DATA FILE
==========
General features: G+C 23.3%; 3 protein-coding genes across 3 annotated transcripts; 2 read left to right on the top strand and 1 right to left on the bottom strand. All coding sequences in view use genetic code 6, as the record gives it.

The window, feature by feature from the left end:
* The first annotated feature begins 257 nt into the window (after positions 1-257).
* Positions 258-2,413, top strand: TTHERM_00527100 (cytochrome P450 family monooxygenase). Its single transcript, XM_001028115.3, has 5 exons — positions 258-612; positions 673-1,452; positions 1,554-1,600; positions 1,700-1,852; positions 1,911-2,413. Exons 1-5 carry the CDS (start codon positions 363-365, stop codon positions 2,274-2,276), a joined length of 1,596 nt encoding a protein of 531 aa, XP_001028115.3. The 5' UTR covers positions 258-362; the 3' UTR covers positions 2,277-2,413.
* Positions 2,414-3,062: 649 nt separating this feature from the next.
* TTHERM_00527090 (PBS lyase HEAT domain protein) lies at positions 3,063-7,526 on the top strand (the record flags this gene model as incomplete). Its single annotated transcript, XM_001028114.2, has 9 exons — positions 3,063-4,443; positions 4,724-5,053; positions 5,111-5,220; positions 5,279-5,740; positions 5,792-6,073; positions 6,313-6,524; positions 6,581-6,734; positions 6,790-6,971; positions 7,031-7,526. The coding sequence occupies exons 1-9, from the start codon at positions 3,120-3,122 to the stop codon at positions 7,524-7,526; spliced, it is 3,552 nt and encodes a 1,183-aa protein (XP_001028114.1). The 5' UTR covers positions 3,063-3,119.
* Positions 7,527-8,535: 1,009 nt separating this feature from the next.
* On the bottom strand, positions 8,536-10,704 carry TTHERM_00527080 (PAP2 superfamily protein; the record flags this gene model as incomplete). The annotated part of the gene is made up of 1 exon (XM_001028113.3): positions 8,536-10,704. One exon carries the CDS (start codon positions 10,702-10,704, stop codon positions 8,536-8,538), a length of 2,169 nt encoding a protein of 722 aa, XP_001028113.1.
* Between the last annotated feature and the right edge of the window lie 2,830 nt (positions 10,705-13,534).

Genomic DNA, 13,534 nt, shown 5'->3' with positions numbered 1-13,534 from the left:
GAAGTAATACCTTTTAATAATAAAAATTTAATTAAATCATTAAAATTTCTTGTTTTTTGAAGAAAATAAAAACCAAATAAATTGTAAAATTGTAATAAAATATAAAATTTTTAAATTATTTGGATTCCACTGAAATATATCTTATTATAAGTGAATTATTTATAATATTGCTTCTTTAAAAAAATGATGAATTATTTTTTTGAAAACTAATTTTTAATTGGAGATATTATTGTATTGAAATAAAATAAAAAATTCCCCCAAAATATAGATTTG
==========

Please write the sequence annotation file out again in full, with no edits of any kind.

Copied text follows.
General features: G+C 23.3%; 3 protein-coding genes across 3 annotated transcripts; 2 read left to right on the top strand and 1 right to left on the bottom strand. All coding sequences in view use genetic code 6, as the record gives it.

The window, feature by feature from the left end:
* The first annotated feature begins 257 nt into the window (after positions 1-257).
* Positions 258-2,413, top strand: TTHERM_00527100 (cytochrome P450 family monooxygenase). Its single transcript, XM_001028115.3, has 5 exons — positions 258-612; positions 673-1,452; positions 1,554-1,600; positions 1,700-1,852; positions 1,911-2,413. Exons 1-5 carry the CDS (start codon positions 363-365, stop codon positions 2,274-2,276), a joined length of 1,596 nt encoding a protein of 531 aa, XP_001028115.3. The 5' UTR covers positions 258-362; the 3' UTR covers positions 2,277-2,413.
* Positions 2,414-3,062: 649 nt separating this feature from the next.
* TTHERM_00527090 (PBS lyase HEAT domain protein) lies at positions 3,063-7,526 on the top strand (the record flags this gene model as incomplete). Its single annotated transcript, XM_001028114.2, has 9 exons — positions 3,063-4,443; positions 4,724-5,053; positions 5,111-5,220; positions 5,279-5,740; positions 5,792-6,073; positions 6,313-6,524; positions 6,581-6,734; positions 6,790-6,971; positions 7,031-7,526. The coding sequence occupies exons 1-9, from the start codon at positions 3,120-3,122 to the stop codon at positions 7,524-7,526; spliced, it is 3,552 nt and encodes a 1,183-aa protein (XP_001028114.1). The 5' UTR covers positions 3,063-3,119.
* Positions 7,527-8,535: 1,009 nt separating this feature from the next.
* On the bottom strand, positions 8,536-10,704 carry TTHERM_00527080 (PAP2 superfamily protein; the record flags this gene model as incomplete). The annotated part of the gene is made up of 1 exon (XM_001028113.3): positions 8,536-10,704. One exon carries the CDS (start codon positions 10,702-10,704, stop codon positions 8,536-8,538), a length of 2,169 nt encoding a protein of 722 aa, XP_001028113.1.
* Between the last annotated feature and the right edge of the window lie 2,830 nt (positions 10,705-13,534).

Genomic DNA, 13,534 nt, shown 5'->3' with positions numbered 1-13,534 from the left:
GAAGTAATACCTTTTAATAATAAAAATTTAATTAAATCATTAAAATTTCTTGTTTTTTGAAGAAAATAAAAACCAAATAAATTGTAAAATTGTAATAAAATATAAAATTTTTAAATTATTTGGATTCCACTGAAATATATCTTATTATAAGTGAATTATTTATAATATTGCTTCTTTAAAAAAATGATGAATTATTTTTTTGAAAACTAATTTTTAATTGGAGATATTATTGTATTGAAATAAAATAAAAAATTCCCCCAAAATATAGATTTG